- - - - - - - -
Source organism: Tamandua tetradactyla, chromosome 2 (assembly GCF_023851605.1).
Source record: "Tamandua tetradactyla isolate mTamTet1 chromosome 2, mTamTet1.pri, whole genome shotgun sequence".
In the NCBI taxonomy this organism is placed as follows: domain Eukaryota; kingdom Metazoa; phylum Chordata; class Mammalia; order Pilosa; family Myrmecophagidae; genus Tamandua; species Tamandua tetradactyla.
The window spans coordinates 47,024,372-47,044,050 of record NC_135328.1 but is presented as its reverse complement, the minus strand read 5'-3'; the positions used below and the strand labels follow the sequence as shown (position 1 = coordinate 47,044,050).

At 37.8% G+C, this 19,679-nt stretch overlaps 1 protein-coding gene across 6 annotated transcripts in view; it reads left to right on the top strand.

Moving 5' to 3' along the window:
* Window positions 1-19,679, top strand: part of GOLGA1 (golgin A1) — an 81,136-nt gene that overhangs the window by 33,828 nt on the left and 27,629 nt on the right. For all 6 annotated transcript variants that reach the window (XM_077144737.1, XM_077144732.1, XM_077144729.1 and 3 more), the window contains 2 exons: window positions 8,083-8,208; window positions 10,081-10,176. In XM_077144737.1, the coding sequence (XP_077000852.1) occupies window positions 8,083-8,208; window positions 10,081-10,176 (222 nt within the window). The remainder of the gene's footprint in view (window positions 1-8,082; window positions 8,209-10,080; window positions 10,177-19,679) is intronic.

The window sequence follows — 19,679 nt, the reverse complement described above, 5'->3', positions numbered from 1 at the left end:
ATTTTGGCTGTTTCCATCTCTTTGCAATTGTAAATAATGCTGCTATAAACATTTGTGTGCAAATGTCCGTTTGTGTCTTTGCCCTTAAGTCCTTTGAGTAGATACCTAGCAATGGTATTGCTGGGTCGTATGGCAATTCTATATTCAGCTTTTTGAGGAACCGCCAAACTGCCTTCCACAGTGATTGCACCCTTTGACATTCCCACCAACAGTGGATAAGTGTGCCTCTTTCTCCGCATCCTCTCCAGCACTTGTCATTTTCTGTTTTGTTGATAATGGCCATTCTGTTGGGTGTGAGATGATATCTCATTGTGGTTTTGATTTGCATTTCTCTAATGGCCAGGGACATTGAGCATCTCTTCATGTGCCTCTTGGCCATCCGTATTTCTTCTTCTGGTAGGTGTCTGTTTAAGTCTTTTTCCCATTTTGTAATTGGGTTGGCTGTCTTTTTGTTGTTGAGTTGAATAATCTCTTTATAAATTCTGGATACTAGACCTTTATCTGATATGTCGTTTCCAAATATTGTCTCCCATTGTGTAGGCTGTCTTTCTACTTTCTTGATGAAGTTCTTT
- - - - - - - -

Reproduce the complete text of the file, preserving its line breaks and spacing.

Source organism: Tamandua tetradactyla, chromosome 2 (assembly GCF_023851605.1).
Source record: "Tamandua tetradactyla isolate mTamTet1 chromosome 2, mTamTet1.pri, whole genome shotgun sequence".
In the NCBI taxonomy this organism is placed as follows: domain Eukaryota; kingdom Metazoa; phylum Chordata; class Mammalia; order Pilosa; family Myrmecophagidae; genus Tamandua; species Tamandua tetradactyla.
The window spans coordinates 47,024,372-47,044,050 of record NC_135328.1 but is presented as its reverse complement, the minus strand read 5'-3'; the positions used below and the strand labels follow the sequence as shown (position 1 = coordinate 47,044,050).

At 37.8% G+C, this 19,679-nt stretch overlaps 1 protein-coding gene across 6 annotated transcripts in view; it reads left to right on the top strand.

Moving 5' to 3' along the window:
* Window positions 1-19,679, top strand: part of GOLGA1 (golgin A1) — an 81,136-nt gene that overhangs the window by 33,828 nt on the left and 27,629 nt on the right. For all 6 annotated transcript variants that reach the window (XM_077144737.1, XM_077144732.1, XM_077144729.1 and 3 more), the window contains 2 exons: window positions 8,083-8,208; window positions 10,081-10,176. In XM_077144737.1, the coding sequence (XP_077000852.1) occupies window positions 8,083-8,208; window positions 10,081-10,176 (222 nt within the window). The remainder of the gene's footprint in view (window positions 1-8,082; window positions 8,209-10,080; window positions 10,177-19,679) is intronic.

The window sequence follows — 19,679 nt, the reverse complement described above, 5'->3', positions numbered from 1 at the left end:
ATTTTGGCTGTTTCCATCTCTTTGCAATTGTAAATAATGCTGCTATAAACATTTGTGTGCAAATGTCCGTTTGTGTCTTTGCCCTTAAGTCCTTTGAGTAGATACCTAGCAATGGTATTGCTGGGTCGTATGGCAATTCTATATTCAGCTTTTTGAGGAACCGCCAAACTGCCTTCCACAGTGATTGCACCCTTTGACATTCCCACCAACAGTGGATAAGTGTGCCTCTTTCTCCGCATCCTCTCCAGCACTTGTCATTTTCTGTTTTGTTGATAATGGCCATTCTGTTGGGTGTGAGATGATATCTCATTGTGGTTTTGATTTGCATTTCTCTAATGGCCAGGGACATTGAGCATCTCTTCATGTGCCTCTTGGCCATCCGTATTTCTTCTTCTGGTAGGTGTCTGTTTAAGTCTTTTTCCCATTTTGTAATTGGGTTGGCTGTCTTTTTGTTGTTGAGTTGAATAATCTCTTTATAAATTCTGGATACTAGACCTTTATCTGATATGTCGTTTCCAAATATTGTCTCCCATTGTGTAGGCTGTCTTTCTACTTTCTTGATGAAGTTCTTT